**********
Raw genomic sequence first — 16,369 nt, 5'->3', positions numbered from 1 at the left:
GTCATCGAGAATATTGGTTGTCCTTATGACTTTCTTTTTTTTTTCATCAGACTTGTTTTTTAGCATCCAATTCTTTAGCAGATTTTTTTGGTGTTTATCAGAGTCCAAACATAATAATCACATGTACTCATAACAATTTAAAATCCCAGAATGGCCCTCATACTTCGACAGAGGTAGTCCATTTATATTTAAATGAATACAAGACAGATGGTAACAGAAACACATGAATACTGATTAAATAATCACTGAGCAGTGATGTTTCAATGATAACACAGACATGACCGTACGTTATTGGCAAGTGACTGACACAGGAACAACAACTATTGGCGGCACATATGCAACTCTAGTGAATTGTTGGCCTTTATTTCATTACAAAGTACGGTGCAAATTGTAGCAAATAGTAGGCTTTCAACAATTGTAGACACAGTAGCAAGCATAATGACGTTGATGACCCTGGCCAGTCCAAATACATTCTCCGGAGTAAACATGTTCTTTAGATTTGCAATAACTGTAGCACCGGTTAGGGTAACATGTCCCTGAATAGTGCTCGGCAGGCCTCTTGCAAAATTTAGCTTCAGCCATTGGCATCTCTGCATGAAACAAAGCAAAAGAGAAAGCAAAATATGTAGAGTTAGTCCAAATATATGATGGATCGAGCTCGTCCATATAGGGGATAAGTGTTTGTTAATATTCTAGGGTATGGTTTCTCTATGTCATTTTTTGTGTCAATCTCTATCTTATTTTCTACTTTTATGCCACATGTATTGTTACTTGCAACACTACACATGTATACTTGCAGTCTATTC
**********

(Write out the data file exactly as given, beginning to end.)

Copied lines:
Raw genomic sequence first — 16,369 nt, 5'->3', positions numbered from 1 at the left:
GTCATCGAGAATATTGGTTGTCCTTATGACTTTCTTTTTTTTTTCATCAGACTTGTTTTTTAGCATCCAATTCTTTAGCAGATTTTTTTGGTGTTTATCAGAGTCCAAACATAATAATCACATGTACTCATAACAATTTAAAATCCCAGAATGGCCCTCATACTTCGACAGAGGTAGTCCATTTATATTTAAATGAATACAAGACAGATGGTAACAGAAACACATGAATACTGATTAAATAATCACTGAGCAGTGATGTTTCAATGATAACACAGACATGACCGTACGTTATTGGCAAGTGACTGACACAGGAACAACAACTATTGGCGGCACATATGCAACTCTAGTGAATTGTTGGCCTTTATTTCATTACAAAGTACGGTGCAAATTGTAGCAAATAGTAGGCTTTCAACAATTGTAGACACAGTAGCAAGCATAATGACGTTGATGACCCTGGCCAGTCCAAATACATTCTCCGGAGTAAACATGTTCTTTAGATTTGCAATAACTGTAGCACCGGTTAGGGTAACATGTCCCTGAATAGTGCTCGGCAGGCCTCTTGCAAAATTTAGCTTCAGCCATTGGCATCTCTGCATGAAACAAAGCAAAAGAGAAAGCAAAATATGTAGAGTTAGTCCAAATATATGATGGATCGAGCTCGTCCATATAGGGGATAAGTGTTTGTTAATATTCTAGGGTATGGTTTCTCTATGTCATTTTTTGTGTCAATCTCTATCTTATTTTCTACTTTTATGCCACATGTATTGTTACTTGCAACACTACACATGTATACTTGCAGTCTATTC